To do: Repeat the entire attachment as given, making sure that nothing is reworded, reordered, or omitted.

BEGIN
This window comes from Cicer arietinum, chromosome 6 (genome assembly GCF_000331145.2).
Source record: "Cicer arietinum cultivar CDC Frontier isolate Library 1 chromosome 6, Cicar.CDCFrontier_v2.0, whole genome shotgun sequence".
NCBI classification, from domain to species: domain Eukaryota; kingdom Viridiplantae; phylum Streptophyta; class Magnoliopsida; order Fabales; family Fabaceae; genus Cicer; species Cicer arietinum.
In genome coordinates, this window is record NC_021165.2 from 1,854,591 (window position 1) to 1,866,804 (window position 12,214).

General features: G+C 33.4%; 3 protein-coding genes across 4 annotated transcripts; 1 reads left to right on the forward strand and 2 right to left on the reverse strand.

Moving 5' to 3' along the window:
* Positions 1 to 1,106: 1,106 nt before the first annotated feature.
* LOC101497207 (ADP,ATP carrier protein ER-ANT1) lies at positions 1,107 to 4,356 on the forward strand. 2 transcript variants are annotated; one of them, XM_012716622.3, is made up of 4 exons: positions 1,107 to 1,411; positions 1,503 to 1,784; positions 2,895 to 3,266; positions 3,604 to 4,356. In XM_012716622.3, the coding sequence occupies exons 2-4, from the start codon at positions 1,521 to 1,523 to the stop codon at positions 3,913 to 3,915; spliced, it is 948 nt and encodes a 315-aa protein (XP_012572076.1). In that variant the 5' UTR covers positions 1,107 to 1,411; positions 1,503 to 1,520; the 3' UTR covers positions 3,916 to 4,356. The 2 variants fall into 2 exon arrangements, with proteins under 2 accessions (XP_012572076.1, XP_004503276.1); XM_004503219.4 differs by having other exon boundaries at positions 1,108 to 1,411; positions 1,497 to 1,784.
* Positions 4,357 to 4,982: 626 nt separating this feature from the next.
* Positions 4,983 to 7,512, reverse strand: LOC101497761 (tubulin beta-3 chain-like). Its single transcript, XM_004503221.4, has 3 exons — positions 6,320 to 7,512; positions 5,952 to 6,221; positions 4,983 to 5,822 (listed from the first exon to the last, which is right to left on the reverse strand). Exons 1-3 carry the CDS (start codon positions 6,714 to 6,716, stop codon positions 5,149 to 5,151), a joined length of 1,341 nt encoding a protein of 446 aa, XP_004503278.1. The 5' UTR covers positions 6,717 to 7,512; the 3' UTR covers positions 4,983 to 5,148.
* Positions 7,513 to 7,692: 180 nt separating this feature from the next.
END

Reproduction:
This window comes from Cicer arietinum, chromosome 6 (genome assembly GCF_000331145.2).
Source record: "Cicer arietinum cultivar CDC Frontier isolate Library 1 chromosome 6, Cicar.CDCFrontier_v2.0, whole genome shotgun sequence".
NCBI classification, from domain to species: domain Eukaryota; kingdom Viridiplantae; phylum Streptophyta; class Magnoliopsida; order Fabales; family Fabaceae; genus Cicer; species Cicer arietinum.
In genome coordinates, this window is record NC_021165.2 from 1,854,591 (window position 1) to 1,866,804 (window position 12,214).

General features: G+C 33.4%; 3 protein-coding genes across 4 annotated transcripts; 1 reads left to right on the forward strand and 2 right to left on the reverse strand.

Moving 5' to 3' along the window:
* Positions 1 to 1,106: 1,106 nt before the first annotated feature.
* LOC101497207 (ADP,ATP carrier protein ER-ANT1) lies at positions 1,107 to 4,356 on the forward strand. 2 transcript variants are annotated; one of them, XM_012716622.3, is made up of 4 exons: positions 1,107 to 1,411; positions 1,503 to 1,784; positions 2,895 to 3,266; positions 3,604 to 4,356. In XM_012716622.3, the coding sequence occupies exons 2-4, from the start codon at positions 1,521 to 1,523 to the stop codon at positions 3,913 to 3,915; spliced, it is 948 nt and encodes a 315-aa protein (XP_012572076.1). In that variant the 5' UTR covers positions 1,107 to 1,411; positions 1,503 to 1,520; the 3' UTR covers positions 3,916 to 4,356. The 2 variants fall into 2 exon arrangements, with proteins under 2 accessions (XP_012572076.1, XP_004503276.1); XM_004503219.4 differs by having other exon boundaries at positions 1,108 to 1,411; positions 1,497 to 1,784.
* Positions 4,357 to 4,982: 626 nt separating this feature from the next.
* Positions 4,983 to 7,512, reverse strand: LOC101497761 (tubulin beta-3 chain-like). Its single transcript, XM_004503221.4, has 3 exons — positions 6,320 to 7,512; positions 5,952 to 6,221; positions 4,983 to 5,822 (listed from the first exon to the last, which is right to left on the reverse strand). Exons 1-3 carry the CDS (start codon positions 6,714 to 6,716, stop codon positions 5,149 to 5,151), a joined length of 1,341 nt encoding a protein of 446 aa, XP_004503278.1. The 5' UTR covers positions 6,717 to 7,512; the 3' UTR covers positions 4,983 to 5,148.
* Positions 7,513 to 7,692: 180 nt separating this feature from the next.